What does an Account Executive do?
Not to be confused with financial accounts, Account Executives support a company by developing and maintaining relationships with their clients. The work of an Account Executive can vary slightly depending on the company they work for, but across the board, the main responsibilities will be more or less the same. If you're organised, have great people skills, and a business brain, this could be a really rewarding career option.
All about the clients
The day-to-day responsibilities of an Account Executive vary. Ensuring existing clients are satisfied with the service they're being provided and fielding any enquiries is the primary aim. Client accounts are there to be maintained for repeat business, so Account Executives are expected to spend a significant amount of time nurturing the happiness of existing clients. This requires an ability to be the middle person who is comfortable going between internal creatives (for example at an advertising agency) and the client to maintain a sustained level of clear communication between the two.
The number of accounts you're likely to be responsible for is typically based on your experience, as your client count will grow as your expertise and confidence do. The profile level of the clients will also have an impact on the number of accounts you'll be in charge of, as the higher value accounts will require more attention and therefore limit your capabilities with others. As you reach new heights in your career as an Account Executive, you'll gain confidence and the ability to juggle different clients efficiently.
Bringing in new business
Seeking new business is another crucial part of the job role. This will most likely entail a lot of networking events and outreach on email, LinkedIn, and other platforms, so being outgoing is a definite plus. If you enjoy having a full social calendar, Account Executives will often be invited to a number of client-hosted events once they've created a strong connection, which can be another useful way to gain more business contacts.
What skills do you need?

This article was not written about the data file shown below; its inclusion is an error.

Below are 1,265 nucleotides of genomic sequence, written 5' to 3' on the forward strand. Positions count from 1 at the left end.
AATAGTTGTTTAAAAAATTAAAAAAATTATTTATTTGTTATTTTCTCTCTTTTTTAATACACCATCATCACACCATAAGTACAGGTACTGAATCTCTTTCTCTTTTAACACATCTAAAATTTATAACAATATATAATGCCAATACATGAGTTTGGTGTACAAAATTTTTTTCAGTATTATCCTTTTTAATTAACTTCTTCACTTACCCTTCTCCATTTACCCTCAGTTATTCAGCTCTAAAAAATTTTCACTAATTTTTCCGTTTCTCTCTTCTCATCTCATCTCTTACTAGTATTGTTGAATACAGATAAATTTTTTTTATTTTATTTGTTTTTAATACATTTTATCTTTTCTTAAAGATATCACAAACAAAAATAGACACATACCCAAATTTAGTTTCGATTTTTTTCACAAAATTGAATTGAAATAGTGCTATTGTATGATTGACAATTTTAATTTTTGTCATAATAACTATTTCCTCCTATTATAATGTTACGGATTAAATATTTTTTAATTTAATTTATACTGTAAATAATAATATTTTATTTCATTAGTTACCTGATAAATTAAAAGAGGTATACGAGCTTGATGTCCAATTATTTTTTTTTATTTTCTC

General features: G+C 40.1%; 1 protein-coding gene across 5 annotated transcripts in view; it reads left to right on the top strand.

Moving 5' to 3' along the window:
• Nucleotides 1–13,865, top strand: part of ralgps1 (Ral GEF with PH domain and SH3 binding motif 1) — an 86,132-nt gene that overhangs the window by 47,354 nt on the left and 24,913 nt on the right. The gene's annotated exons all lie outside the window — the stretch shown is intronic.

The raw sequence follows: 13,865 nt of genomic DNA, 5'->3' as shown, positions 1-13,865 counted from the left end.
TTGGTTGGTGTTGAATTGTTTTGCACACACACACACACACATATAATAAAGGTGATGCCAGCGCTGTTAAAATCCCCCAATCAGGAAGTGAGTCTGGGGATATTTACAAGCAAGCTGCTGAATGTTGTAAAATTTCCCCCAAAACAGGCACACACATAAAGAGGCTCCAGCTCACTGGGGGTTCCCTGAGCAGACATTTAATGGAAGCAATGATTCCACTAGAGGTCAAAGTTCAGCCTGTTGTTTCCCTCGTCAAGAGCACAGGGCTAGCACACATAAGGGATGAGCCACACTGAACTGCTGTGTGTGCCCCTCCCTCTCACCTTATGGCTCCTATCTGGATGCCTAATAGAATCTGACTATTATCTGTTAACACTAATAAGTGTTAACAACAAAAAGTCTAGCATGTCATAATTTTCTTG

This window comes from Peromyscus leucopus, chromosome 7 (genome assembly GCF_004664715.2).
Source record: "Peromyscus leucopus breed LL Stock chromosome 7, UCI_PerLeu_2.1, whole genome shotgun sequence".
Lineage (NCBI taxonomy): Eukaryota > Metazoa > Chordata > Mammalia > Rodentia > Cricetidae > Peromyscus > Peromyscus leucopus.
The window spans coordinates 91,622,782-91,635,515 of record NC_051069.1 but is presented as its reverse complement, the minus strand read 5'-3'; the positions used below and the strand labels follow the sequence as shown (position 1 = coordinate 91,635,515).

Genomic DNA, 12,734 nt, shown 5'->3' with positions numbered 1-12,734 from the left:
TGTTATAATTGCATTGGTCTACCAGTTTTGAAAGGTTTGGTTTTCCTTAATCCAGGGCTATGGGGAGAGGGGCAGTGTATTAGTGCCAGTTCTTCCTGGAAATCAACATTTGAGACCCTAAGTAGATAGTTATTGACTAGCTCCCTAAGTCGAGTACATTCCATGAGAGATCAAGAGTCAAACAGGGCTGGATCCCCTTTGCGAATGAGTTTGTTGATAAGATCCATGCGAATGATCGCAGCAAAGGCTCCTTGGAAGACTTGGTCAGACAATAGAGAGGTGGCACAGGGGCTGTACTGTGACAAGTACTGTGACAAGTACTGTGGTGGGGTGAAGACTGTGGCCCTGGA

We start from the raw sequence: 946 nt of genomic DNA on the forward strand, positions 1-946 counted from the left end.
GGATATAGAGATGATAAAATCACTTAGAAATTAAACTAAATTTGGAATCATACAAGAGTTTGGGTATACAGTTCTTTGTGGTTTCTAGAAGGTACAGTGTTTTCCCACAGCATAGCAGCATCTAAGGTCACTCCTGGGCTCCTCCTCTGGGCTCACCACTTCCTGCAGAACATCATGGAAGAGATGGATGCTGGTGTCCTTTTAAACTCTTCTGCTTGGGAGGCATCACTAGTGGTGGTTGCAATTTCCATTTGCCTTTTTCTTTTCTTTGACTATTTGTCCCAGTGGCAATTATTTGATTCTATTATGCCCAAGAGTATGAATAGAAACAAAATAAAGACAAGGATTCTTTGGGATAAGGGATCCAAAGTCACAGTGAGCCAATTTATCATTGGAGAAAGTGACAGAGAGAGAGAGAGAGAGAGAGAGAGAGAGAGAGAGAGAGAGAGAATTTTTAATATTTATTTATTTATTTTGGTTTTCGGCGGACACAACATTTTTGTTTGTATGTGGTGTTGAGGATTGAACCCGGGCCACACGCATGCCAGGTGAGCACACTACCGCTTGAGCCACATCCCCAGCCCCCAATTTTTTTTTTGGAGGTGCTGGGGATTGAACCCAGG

There are often no specific requirements for an Account Executive role as it utilises skills that are difficult to formally teach. A solid university degree is usually enough to show that you have the drive and perseverance to thrive. If you're interested in a specific industry, it can help to have an educational background in that area, e.g. a degree in Media and Advertising, however, this isn't essential.
That being said, there are a few discernible personality traits that are preferred. Being personable, proactive, and approachable all come in handy when networking and building connections, while attentiveness and great customer service are ideal for maintaining those contacts. Emotional intelligence might be a trait that is difficult to quantify, but it is necessary to understand and help resolve a client's (and potential clients') pain points.
Once settled into the role of Account Executive, being able to multitask is essential. As the negotiator between internal and external parties, you must be able to stay organised and on top of tasks. Prioritising your workload and managing expectations are both skills worth building on if you're seeking this type of role.
What employers want
When searching for an Account Executive, employers often look for candidates that are great relationship builders, commercially minded, and interested in how a business is built. Because the role involves being proactive in seeking ways to encourage clients to repeatedly use the company's services, it requires someone who finds that side of developing a business interesting.
So make sure to share examples of when you have:
1. Provided excellent customer service
2. Achieved a mutual goal
3. Resolved a problem quickly and efficiently
4. Increased sales
In terms of salary expectations, there can be a bit of variation depending on the industry. Generally, an Account Executive just starting out can look forward to a starting salary between £20k and £25k. This can then increase to £26k to £50k for a Senior Account Executive or Manager, and then to £60k or even £100k+ for a Director. The time it takes to gain a significant salary increase can be a quick flare or a slow burn, but it does happen if you work hard and are focused on progressing. Alongside the basic salary, it is not uncommon for Account Executives to receive some sort of commission for reaching targets. This is not guaranteed, however, and the amount is entirely up to the discretion of the employer.
An Account Executive position is a good opportunity for those focusing on career progression as it has a very clear line of promotion. Below an Executive you might have an Assistant or Intern, and above are Managers, Directors, and finally company Chiefs. The speed of progression will depend on the candidate, and also the industry, but it's worth noting that the opportunity is definitely there for those that are determined and shine in their role. Overall, if you're considering pursuing an Account Executive position, simply brush up on your people skills and prepare for hard work in a dynamic role that will push you further than you might have expected.
Think you might make a great Account Executive? Check out the BrighterBox jobs page for exciting opportunities.
This blog was originally published in 2016 and has since been updated.